The two-day symposium will explore genetics and precision medicine and feature two presentations by King as well as discussions with other experts.

King, professor of medicine and genome sciences at the University of Washington, is one of the leading scientists of the day.

Upstate President Danielle Laraque-Arena, MD, FAAP, said King was not only an incredible scientist but also a human rights activist. “Her visit will exemplify not only the highest level of science, but the application of science to do good,” Laraque-Arena said.

In 1990, King demonstrated that a single gene on chromosome 17q21 (which she named BRCA1) was responsible for breast and ovarian cancer in many families. Her discovery of BRCA1 revolutionized the study of numerous other common inherited diseases. The approach that King developed to identify BRCA1 has since proven valuable in the study of many other genetic diseases and conditions.

Her discovery has made it possible to screen for ovarian and breast cancers.

In addition to her genetic research on cancer, she has examined genetics of schizophrenia, genetic disorders in children and human evolution. She pioneered the use of DNA sequencing for human rights investigations. Her current research employs the use of experimental and bioinformatics genomics tools to study complex genetic diseases in humans.

In 1984 she and her laboratory worked on the Abuelas de Plaza de Mayo (Grandmothers of Plaza de Mayo) in Argentina, using genetics to identify 59 of the missing children whose mothers disappeared under the Argentine military dictatorship.

She has been honored with some of science’s biggest prizes. This past May, President Barak Obama presented King with the National Medal of Science. In presenting the medal, Obama said, Every single American should be grateful for Mary-Claire King’s path.

Earlier this year, the National Foundation for Cancer Research presented King with the Szent-Gyorgi Prize for Progress in Cancer Research.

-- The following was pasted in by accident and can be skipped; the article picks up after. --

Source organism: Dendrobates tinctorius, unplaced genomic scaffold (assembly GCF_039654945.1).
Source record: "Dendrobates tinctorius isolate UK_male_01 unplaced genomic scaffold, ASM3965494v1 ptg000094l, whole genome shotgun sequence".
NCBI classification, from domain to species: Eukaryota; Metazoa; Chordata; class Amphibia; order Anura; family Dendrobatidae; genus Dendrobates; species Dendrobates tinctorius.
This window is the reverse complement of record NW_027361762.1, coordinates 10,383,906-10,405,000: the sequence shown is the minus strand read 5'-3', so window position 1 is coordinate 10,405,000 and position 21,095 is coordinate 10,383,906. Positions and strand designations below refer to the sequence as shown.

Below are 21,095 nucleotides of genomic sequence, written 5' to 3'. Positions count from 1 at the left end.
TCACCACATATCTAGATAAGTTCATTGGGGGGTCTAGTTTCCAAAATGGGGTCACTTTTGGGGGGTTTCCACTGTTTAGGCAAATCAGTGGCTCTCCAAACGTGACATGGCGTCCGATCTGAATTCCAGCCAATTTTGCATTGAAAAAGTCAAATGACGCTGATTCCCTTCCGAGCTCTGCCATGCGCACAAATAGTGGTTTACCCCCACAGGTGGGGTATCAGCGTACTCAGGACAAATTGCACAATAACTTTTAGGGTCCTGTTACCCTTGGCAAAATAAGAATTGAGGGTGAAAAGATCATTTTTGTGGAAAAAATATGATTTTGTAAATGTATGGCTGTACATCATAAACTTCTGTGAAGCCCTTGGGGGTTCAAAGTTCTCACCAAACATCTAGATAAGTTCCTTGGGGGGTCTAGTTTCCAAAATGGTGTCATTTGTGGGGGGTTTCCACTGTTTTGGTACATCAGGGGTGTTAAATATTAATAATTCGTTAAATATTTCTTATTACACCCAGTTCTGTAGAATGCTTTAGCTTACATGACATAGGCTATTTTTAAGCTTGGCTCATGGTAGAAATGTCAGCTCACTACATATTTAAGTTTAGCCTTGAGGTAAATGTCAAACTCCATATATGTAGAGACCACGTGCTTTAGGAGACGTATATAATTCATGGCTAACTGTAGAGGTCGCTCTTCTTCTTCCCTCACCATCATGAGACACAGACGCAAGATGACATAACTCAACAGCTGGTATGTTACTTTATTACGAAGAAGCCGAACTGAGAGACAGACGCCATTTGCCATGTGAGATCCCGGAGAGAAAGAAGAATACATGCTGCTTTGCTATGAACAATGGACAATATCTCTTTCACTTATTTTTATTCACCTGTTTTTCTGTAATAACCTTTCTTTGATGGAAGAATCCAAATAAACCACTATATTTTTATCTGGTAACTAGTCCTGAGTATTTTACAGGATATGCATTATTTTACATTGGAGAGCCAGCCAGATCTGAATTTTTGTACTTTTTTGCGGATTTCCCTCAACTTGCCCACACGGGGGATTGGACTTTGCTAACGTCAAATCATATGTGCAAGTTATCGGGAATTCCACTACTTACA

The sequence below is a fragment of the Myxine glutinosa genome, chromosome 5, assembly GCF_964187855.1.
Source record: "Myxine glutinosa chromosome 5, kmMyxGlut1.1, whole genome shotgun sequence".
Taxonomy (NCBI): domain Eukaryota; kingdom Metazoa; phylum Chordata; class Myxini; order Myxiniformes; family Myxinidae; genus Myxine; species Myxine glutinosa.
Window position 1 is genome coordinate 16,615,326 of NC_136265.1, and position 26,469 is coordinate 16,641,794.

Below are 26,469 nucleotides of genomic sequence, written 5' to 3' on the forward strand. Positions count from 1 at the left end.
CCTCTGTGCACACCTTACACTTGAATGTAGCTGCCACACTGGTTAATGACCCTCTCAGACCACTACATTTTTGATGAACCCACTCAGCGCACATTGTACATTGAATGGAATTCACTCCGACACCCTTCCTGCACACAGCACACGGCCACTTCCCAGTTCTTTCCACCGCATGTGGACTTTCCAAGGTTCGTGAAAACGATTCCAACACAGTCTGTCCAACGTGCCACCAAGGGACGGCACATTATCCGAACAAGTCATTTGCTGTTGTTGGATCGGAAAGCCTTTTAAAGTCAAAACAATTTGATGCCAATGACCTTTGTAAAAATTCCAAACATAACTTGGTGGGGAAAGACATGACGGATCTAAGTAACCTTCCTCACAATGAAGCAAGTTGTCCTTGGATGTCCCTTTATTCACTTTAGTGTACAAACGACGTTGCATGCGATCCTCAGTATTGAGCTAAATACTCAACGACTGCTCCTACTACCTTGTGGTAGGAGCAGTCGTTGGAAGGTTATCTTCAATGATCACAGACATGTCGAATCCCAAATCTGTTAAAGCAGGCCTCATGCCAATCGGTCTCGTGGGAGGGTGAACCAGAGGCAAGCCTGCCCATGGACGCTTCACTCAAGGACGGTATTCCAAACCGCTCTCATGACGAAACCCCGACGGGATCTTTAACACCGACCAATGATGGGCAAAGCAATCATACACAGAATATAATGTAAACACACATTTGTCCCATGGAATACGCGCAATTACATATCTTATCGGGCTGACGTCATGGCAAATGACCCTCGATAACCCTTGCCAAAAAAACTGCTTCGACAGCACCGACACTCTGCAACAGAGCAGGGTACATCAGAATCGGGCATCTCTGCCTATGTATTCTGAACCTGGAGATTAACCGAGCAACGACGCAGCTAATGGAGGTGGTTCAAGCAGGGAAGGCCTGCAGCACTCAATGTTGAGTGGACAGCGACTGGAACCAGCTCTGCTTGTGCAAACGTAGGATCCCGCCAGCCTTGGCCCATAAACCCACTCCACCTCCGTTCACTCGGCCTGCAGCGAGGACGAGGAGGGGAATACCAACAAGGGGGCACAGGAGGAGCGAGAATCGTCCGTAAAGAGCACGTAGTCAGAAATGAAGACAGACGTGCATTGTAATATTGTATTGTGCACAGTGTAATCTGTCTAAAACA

Two years earlier she won the Albert and Mary Lasker Foundation Award, often known as America’s Nobel for her pioneering work on gene research.

Symposium schedule for Oct 28

  • 1 p.m. Keynote address by Mary-Claire King
  • 2 to 3 p.m. Presentations:
  • - “Basic science foundations of personalized medicine,” Steven Glatt, PhD, Upstate Medical University;
  • - “How science translates to medical applications,” Bernard Poiesz, MD, Upstate Medical University;
  • - “Public health implications of personalized medicine,” Erasmus Schneider, PhD, Wadsworth Center, New York State Department of Health.
  • - 3 to 4 p.m. Open discussion with moderator Rinki Argarwal, MD, Upstate Medical University.

Symposium schedule for Oct. 29

  • - 8:30 to 9 a.m. Continental Breakfast
  • - 9 to 9:30 a.m. Keynote Address: “Scientists as Citizens of the World,” Mary Claire King, PhD, University of Wisconsin.
  • - 9:30 to 10:30 a.m. Open discussion with panelists Mark Polhemus, MD, and Anna Stewart-Ibarra, PhD, MPH, both represent Upstate’s Center for Global Health and Translational Science.

For more information on the Presidential Symposium, contact the Of ce of the President at 464-4513.

Geneticist Mary-Claire King, PhD, with President Barack Obama during ceremony at the White House May 19, where she was awarded the National Medal of Science in recognition of her research into the genetics of human disease. King, a professor of genome sciences and medicine at the University of Washington, is the keynote speaker at Upstate Medical University’s rst Presidential Symposium, to be held Oct. 28 and 29.